Wool poems: The Cloak, The Boat And The Shoes

Posted by on Wednesday, November 8th, 2006

So, I’m increasingly obsessed with poems and songs about fiber arts.  Of course I am.  But now I’m going to start posting them here, for my own enjoyment, no matter the protest.  And we’ll just go ahead and categorize them as "wool poems" because that’s much more elegant than "poems on wool, silk, linen, cashmere, yak, ramie, cotton, alpaca, llama, and other fibers, and fiber arts in general."

This is an early piece by William Butler Yeats, whom I love.  Of course I do.  You don’t very well go to the trouble of getting a Masters in Paddy Studies (no, my diploma doesn’t say that) if you don’t love Yeats.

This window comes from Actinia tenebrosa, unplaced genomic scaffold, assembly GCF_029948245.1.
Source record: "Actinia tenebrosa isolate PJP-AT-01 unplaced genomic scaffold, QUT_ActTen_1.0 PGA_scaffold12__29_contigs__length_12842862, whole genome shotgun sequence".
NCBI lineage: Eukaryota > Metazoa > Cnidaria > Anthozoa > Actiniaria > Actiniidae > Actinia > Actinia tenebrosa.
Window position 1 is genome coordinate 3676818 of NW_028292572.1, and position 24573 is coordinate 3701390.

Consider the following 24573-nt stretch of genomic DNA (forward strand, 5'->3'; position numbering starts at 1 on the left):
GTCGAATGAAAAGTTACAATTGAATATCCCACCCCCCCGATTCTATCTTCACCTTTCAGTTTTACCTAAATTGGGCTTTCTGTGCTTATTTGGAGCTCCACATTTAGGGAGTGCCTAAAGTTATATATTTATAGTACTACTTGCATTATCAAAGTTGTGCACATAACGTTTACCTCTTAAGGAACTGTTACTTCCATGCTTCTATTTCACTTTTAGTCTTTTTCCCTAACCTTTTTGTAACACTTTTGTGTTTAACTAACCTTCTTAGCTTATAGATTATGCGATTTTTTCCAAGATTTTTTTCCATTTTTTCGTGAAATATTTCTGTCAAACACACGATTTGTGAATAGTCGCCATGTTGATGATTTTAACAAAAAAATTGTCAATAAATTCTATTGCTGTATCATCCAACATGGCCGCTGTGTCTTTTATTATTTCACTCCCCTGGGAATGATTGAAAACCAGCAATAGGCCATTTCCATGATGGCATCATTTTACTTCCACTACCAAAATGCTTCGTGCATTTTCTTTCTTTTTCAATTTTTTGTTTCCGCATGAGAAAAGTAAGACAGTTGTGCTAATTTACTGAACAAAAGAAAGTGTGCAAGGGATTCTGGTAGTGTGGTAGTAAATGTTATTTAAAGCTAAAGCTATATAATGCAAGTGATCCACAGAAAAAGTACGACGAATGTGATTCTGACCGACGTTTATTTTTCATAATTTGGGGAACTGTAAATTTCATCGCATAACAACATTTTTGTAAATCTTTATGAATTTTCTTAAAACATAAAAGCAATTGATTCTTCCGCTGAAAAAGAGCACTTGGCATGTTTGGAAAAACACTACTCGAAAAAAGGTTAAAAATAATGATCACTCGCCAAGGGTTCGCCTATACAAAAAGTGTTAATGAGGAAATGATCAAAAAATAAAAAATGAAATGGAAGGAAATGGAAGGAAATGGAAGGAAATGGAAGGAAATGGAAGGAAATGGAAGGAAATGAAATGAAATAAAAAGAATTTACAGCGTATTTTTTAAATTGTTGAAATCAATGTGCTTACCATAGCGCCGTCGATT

The Cloak, The Boat And The Shoes

‘What do you make so fair and bright?’

‘I make the cloak of Sorrow:
O lovely to see in all men’s sight
Shall be the cloak of Sorrow,
In all men’s sight.’

‘What do you build with sails for flight?’

‘I build a boat for Sorrow:
O swift on the seas all day and night
Saileth the rover Sorrow,
All day and night.’

What do you weave with wool so white?’

‘I weave the shoes of Sorrow:
Soundless shall be the footfall light
In all men’s ears of Sorrow,
Sudden and light.’

by William Butler Yeats, From Crossways, 1889

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